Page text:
The emergency department response to women experiencing intimate partner violence: Insights from interviews with clinicians in Australia.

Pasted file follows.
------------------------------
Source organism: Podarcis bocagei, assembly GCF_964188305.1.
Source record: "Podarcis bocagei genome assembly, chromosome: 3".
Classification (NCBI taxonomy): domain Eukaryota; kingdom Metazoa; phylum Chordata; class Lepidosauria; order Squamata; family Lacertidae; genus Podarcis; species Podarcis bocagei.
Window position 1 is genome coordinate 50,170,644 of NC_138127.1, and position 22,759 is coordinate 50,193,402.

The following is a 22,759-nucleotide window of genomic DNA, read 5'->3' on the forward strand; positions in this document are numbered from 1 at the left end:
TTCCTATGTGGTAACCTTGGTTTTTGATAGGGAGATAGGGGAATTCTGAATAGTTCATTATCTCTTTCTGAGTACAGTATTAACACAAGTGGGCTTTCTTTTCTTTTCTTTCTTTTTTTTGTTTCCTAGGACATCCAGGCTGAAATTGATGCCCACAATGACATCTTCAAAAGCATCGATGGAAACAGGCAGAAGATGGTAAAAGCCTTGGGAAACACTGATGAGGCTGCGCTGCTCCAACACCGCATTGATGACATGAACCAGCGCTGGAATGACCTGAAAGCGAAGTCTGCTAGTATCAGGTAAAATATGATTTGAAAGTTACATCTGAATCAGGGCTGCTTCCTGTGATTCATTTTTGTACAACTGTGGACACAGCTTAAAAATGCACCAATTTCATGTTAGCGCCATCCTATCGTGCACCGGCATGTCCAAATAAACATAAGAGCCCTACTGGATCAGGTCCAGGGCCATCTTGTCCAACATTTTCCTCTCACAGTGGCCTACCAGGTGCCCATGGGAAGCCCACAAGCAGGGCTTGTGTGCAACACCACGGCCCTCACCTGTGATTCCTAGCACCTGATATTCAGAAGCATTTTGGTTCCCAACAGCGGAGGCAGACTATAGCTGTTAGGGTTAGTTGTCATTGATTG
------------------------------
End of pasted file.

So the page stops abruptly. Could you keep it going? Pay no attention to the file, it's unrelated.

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BACKGROUND AND OBJECTIVES: Emergency departments are essential providers of compassionate, immediate treatment and referral for women experiencing intimate partner violence. Intimate partner violence, largely perpetrated by men against women, exerts a substantial burden on the health systems and economies of all nations. There is little known about how staff in Australian emergency departments respond to the challenges such violence generates. We therefore examined the clinical team response to women experiencing intimate partner violence in two large Australian metropolitan hospital emergency departments. METHODS: We undertook qualitative semi-structured interviews and focus group discussions with 35 social workers, nurses and doctors. Transcripts were recorded and transcribed verbatim. We analyzed the data thematically. We first undertook line by line coding and organized content into descriptive categories. Latent and manifest patterns were identified across the data and mapped to key themes in negotiation with all authors. RESULTS: Respondents emphasized challenges identifying intimate partner violence resulting from professional uncertainty or discomfort and women's fear of the ramifications of disclosure. Emergency clinicians routinely referred women to social workers after medical treatment and described effective collaboration across professions. Social workers outlined difficulties coordinating care with health and community agencies. Staff highlighted challenges maintaining non-judgmental attitudes and managing their own feelings - especially clinicians who had personally experienced violence. CONCLUSIONS: EDs can provide caring environments for women experiencing intimate partner violence. Effective interprofessional teamwork across nursing, medical and social work professionals may mitigate the need for formal screening tools. Supportive workforce environments can improve staff understanding, reduce stigma, enhance appropriate treatment and counsel health professionals experiencing violence. However, staff training and advocacy, and referral relationships with local programs require strengthening. A connected multi-systems-level response is required to co-ordinate and resource services for all affected by violence. This article is protected by copyright. All rights reserved.
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